>>> then even Bernoulli numbers grow so fast and the terms they yield
>>> can be so small that "a fraction" of the precision involved
>>> in computing the rational value is sufficient.
>>>
>>> Anyway, I find "algebraic" substitions in standard and special
>>> function computations quite fascinating.

>>
>> [...]
>>
>> I've experimented with B_120,000 , which is negative and of absolute
>> value of the order of 10^461608 , with the objective of obtaining
>> an approximation with ~= 200,000 significant digits.
>>
>> This is what I came up with to be issued to PARI/gp as a command:
>> (to get | B_120,000 | in fact ):
>>
>> ? D=exp(log(-bernfrac(120000)));
>>
>> The terminal semi-colon suppresses output.
>>
>> The timing was about 6.6 seconds.
>>
>> It does indeed seem to deliver the leading 200,000 digits, but
>> expresses it in scientific notation , which is fine.
>>
>> On the other hand, bernreal(.), which delivers a floating-point number,
>> isn't working, needs more memory:
>>
>> ? bernreal(120000);
>> *** at top-level: bernreal(120000)
>> *** ^----------------
>> *** bernreal: not enough memory
>> *** Break loop: type 'break' to go back to GP
>> break>
>>
>> I haven't counted the claimed 200,000 displayed digits in | B_120,000 |,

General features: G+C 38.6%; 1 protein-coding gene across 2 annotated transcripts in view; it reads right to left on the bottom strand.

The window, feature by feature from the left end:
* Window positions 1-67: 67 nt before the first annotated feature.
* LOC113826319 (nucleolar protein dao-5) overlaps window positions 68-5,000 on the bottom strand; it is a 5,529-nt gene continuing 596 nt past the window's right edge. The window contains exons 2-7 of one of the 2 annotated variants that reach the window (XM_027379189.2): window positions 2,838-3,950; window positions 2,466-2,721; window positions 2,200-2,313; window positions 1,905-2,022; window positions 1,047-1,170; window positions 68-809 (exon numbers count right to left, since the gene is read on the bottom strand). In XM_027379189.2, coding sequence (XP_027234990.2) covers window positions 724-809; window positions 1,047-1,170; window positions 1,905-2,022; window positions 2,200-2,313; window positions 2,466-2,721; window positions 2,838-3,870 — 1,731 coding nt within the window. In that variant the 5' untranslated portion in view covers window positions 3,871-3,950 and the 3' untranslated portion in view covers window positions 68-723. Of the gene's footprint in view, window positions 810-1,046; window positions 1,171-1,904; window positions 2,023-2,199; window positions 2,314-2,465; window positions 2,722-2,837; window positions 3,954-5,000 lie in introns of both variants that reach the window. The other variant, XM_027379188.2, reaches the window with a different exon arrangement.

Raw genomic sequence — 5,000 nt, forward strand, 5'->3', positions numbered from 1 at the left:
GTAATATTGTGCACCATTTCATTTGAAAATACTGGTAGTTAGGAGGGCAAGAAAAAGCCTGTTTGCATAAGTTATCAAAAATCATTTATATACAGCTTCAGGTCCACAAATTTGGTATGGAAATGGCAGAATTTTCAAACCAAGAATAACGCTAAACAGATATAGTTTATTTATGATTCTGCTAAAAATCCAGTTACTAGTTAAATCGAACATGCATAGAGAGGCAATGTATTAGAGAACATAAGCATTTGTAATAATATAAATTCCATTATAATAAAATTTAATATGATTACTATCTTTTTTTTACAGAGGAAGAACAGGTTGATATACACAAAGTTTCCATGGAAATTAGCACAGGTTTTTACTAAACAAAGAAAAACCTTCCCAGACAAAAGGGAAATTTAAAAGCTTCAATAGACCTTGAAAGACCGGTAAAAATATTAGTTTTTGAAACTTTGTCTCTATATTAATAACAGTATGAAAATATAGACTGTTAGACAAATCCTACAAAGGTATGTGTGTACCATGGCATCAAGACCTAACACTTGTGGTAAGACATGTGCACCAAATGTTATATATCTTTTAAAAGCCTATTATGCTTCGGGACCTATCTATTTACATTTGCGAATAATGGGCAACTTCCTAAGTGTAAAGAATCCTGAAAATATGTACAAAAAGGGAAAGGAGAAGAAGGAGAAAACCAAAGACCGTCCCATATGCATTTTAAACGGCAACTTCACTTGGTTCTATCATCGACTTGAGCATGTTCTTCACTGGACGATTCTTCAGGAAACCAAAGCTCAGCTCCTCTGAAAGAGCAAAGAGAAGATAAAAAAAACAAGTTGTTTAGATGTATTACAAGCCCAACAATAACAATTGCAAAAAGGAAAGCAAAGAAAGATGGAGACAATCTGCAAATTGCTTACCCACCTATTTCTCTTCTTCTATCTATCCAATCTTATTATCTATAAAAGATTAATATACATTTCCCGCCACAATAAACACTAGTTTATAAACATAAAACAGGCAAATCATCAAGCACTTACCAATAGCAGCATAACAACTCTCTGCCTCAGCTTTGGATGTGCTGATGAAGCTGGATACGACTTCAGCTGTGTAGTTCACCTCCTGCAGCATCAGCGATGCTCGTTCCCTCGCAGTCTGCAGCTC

>> but it ends as follows:
>>
>> ...................570339600007904973943801586581893 E376755
>> [ precision 200,000 significant digits ].
>>
>> Now I see that most of the time is spent computing the Bernoulli number
>> as a rational:
>>
>> ? bernfrac(120000);
>> time = 5,137 ms.
>>
>> But it's much improved if I use the formula that I believe Plouffe
>> used to compute Bernoulli numbers, and use PARI/gp 's
>> in-built floating-point factorial :
>>
>> ? V=120000;C= factorial(V); C=2*C; C= C/((2*Pi)^V);C=C*zeta(V);
>> time = 293 ms.
>>
>> The formula used can be found as Equation (41) of this MathWorld page:
>>
>> < http://mathworld.wolfram.com/BernoulliNumber.html > .
>>

>
> It's indeed possible to save time in Bernoulli number computation by
> using MathWorld's Equation (41).
>
> This is for use in the Euler-MacLaurin formula for zeta(.).
>
> One part of Euler-MacLaurin for computing zeta(.) involves
> adding-up many terms in the partial sum:
>
> sum_{n = 1 ... N-1} 1/n^s, to compute zeta(s);
>
> the analytic formula for the even-index Bernoulli numbers doesn't help
> here.
>
> I timed the case N = 16300, nu = 37000 with 50,000 decimals
> at s = first non-trivial zeta zero:
>
> http://www.dtc.umn.edu/~odlyzko/zeta_tables/zeros2
>
>
> so s = 1/2 + i*14.13472514173469...
>
> The time was 3h 22min for 42,570 decimals accuracy.
>
> cf.:
> <
> http://meditationatae.wordpress.com/2014/01/01/experimenting-with-euler-mclaurin-summation-for-zeta-function/

>>.
>
> Copied from there:
>
> "One term that requires a lot of time to
> compute is sum_{n = 1, ? N-1} n^(-s) ; the analytic formula for the
> Bernoulli numbers doesn?t help with that ?partial sum? term. "
>
> So, it's an on-going experiment to see what's possible.